First, the P4SPR gold sensor chips were functionalized with Afficoat™, a self-assembled monolayer that serves both as a covalent linker and a coating that minimizes non-specific protein adsorption, which is especially crucial for complex samples such as serum. The PapMV nanoparticles were immobilized onto Afficoat-functionalized chips by using NHS and EDC chemistries in 10 mM acetate buffer (pH 5.5) for 20 min. Figure 1 depicts the general immobilization scheme. The chip surfaces were further passivated with 1 M ethanolamine (pH 8.5) for 10 min. After the baseline was stabilized with the running buffer, the sensorgram data of the binding interaction between the antibodies in mice serum and immobilized PapMV were collected by the P4SPR from the most to least diluted without any regeneration steps. Two pre-immunized serum samples and subsequent dilutions were injected into the first 2 microfluidic channels and the same was repeated for immunized serum samples for the last 2 channels of the P4SPR. The average SPR signals were obtained from each set of the 2 measurement channels and they were used to plot the final sensorgram data (Figure 2).
Figure 1. SPR setup of the experiment. PapMV nanoparticles were immobilized onto Afficoat-modified gold sensor chips.
Comparison of Pre-Immunized and Immunized Mice Sera
Figure 2 shows the difference in average SPR signal between the mouse serum that came from pre-immunized mice and immunized mice from the most to least diluted. Immunized mice had serum that contained higher levels of antibodies, demonstrating that the use of the PapMV-m2 peptide vaccine platform was effective in eliciting a heightened immune response. These data also show that the P4SPR can differentiate the level of antibodies between the two types of samples while immersed in a complex matrix, i.e. mouse serum. Besides preparing dilutions of the samples, they did not require any other processing steps to enable analysis by the P4SPR.
Figure 2. Average sensorgram data obtained from P4SPR of pre-immunized (blue) and immunized (orange) mouse sera samples (starting from most diluted to least diluted).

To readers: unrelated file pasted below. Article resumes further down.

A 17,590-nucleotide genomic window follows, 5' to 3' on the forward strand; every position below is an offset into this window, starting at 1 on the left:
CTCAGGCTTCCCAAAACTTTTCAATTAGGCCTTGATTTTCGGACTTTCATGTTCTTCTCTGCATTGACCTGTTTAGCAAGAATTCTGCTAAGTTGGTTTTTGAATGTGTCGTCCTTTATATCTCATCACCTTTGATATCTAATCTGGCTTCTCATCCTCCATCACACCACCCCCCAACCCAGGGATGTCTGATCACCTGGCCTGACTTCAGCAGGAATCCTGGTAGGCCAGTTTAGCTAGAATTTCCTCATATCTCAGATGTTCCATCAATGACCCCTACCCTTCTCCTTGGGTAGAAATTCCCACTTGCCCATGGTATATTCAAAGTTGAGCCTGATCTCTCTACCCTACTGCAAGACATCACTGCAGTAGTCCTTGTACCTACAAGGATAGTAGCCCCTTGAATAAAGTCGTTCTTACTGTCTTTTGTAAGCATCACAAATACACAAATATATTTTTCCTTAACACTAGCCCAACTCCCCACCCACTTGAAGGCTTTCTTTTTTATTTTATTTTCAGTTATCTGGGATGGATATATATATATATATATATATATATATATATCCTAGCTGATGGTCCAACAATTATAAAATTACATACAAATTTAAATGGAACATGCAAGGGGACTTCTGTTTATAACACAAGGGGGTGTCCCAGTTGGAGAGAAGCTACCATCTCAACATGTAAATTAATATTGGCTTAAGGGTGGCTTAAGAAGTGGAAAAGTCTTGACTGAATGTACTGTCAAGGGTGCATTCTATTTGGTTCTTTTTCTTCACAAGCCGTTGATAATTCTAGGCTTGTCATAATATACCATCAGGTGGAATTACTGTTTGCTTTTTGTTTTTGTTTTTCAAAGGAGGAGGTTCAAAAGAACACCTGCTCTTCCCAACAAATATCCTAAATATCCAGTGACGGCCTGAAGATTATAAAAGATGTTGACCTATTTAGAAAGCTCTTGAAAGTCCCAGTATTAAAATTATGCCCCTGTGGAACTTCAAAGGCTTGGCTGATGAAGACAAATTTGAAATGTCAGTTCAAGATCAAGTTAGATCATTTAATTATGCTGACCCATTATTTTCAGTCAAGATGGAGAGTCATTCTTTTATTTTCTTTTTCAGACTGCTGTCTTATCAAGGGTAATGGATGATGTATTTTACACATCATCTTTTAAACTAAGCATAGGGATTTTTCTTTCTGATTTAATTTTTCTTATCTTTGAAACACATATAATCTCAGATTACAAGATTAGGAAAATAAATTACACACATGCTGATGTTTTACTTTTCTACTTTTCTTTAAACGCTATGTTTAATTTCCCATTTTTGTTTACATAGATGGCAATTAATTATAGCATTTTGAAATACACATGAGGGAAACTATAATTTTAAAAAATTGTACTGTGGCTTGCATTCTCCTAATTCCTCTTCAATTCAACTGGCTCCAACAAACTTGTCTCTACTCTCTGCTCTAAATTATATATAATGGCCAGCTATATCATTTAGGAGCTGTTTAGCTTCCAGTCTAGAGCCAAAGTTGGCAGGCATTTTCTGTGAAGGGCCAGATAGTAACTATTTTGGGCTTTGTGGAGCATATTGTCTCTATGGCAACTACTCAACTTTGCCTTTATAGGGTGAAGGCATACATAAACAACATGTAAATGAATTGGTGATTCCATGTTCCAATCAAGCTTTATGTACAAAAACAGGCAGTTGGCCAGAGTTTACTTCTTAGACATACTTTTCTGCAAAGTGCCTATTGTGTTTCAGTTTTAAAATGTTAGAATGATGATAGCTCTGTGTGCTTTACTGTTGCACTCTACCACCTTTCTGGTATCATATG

The entire set of sensorgrams took about 40 min to obtain once the baseline was stabilized following the PapMV immobilization and surface passivation steps. With these data on hand, it is also possible to estimate the KD for the PapMV and antibody interactions by using the SPR shift at equilibrium from each dilution and its corresponding dilution factor. The P4SPR control software allows determination of KD easily when these values are input into the data processing table.
P4SPR is a simple SPR system that can be used to evaluate the humoral effects of a novel vaccine platform in mice which is based on a PapMV nanoparticle that is fused with an influenza-specific antigenic peptide. The immobilization steps were straightforward and the generation of SPR data could be obtained quickly even for complex biological samples such as mouse serum.
The Affinité Advantage
Affinité Instruments’ P4SPR™ is a very user-friendly, compact, and portable instrument. In addition, samples do not need much preparation and can be manually injected into the instrument. The P4SPR™, compared to a traditional immunoassay such as ELISA, provides fast, real-time affinity and/or kinetic data.
Simplicity - Fast training, fast results
Versatility - Pharmaceutical, biosensing, assay development applications
Economy - Affordable, accessible
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 Marilène Bolduc, Mariana Baz, Marie-Ève Laliberté-Gagné, Damien Carignan, Caroline Garneau, Alexis Russel, Guy Boivin, Pierre Savard, Denis Leclerc. The quest for a nanoparticle-based vaccine inducing broad protection to influenza viruses. Nanomed.: Nanotechnol., Biol., and Med., 2018, 14, 2563–257.
 Marie-Eve Laliberté-Gagné, Marilène Bolduc, Caroline Garneau, Santa-Mariela Olivera-Ugarte, Pierre Savard and Denis Leclerc. Modulation of Antigen Display on PapMV Nanoparticles Influences Its Immunogenicity. MDPI Vaccines 2021, 9, 33.